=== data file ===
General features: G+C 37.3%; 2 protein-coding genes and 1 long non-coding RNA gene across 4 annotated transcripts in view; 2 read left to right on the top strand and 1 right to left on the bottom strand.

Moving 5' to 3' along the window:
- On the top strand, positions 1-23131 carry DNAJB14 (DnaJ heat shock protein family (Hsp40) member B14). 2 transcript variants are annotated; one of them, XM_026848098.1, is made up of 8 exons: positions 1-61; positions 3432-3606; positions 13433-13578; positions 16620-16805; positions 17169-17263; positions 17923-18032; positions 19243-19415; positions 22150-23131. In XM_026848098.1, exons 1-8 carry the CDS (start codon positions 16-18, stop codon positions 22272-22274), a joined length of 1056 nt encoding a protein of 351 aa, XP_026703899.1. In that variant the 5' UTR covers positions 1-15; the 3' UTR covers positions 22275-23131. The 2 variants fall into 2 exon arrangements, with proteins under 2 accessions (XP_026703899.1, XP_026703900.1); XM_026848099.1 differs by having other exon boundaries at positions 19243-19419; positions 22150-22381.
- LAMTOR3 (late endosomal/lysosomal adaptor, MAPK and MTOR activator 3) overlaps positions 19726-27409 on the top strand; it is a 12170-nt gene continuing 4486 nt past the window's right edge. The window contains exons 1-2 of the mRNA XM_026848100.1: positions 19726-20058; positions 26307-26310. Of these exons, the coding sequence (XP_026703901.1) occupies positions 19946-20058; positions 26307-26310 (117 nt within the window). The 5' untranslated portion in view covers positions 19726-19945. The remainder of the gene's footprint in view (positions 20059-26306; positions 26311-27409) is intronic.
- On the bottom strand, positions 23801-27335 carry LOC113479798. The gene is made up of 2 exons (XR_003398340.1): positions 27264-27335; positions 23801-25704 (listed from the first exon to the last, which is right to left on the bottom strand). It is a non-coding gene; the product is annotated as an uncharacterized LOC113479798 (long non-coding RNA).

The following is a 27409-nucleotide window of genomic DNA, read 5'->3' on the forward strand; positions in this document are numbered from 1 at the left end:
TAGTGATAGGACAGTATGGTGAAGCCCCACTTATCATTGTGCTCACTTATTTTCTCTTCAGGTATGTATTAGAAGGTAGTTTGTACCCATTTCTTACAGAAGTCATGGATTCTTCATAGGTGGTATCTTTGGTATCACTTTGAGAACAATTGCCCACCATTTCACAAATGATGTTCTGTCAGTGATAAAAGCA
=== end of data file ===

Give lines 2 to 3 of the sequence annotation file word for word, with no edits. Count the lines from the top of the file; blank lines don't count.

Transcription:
Moving 5' to 3' along the window:
- On the top strand, positions 1-23131 carry DNAJB14 (DnaJ heat shock protein family (Hsp40) member B14). 2 transcript variants are annotated; one of them, XM_026848098.1, is made up of 8 exons: positions 1-61; positions 3432-3606; positions 13433-13578; positions 16620-16805; positions 17169-17263; positions 17923-18032; positions 19243-19415; positions 22150-23131. In XM_026848098.1, exons 1-8 carry the CDS (start codon positions 16-18, stop codon positions 22272-22274), a joined length of 1056 nt encoding a protein of 351 aa, XP_026703899.1. In that variant the 5' UTR covers positions 1-15; the 3' UTR covers positions 22275-23131. The 2 variants fall into 2 exon arrangements, with proteins under 2 accessions (XP_026703899.1, XP_026703900.1); XM_026848099.1 differs by having other exon boundaries at positions 19243-19419; positions 22150-22381.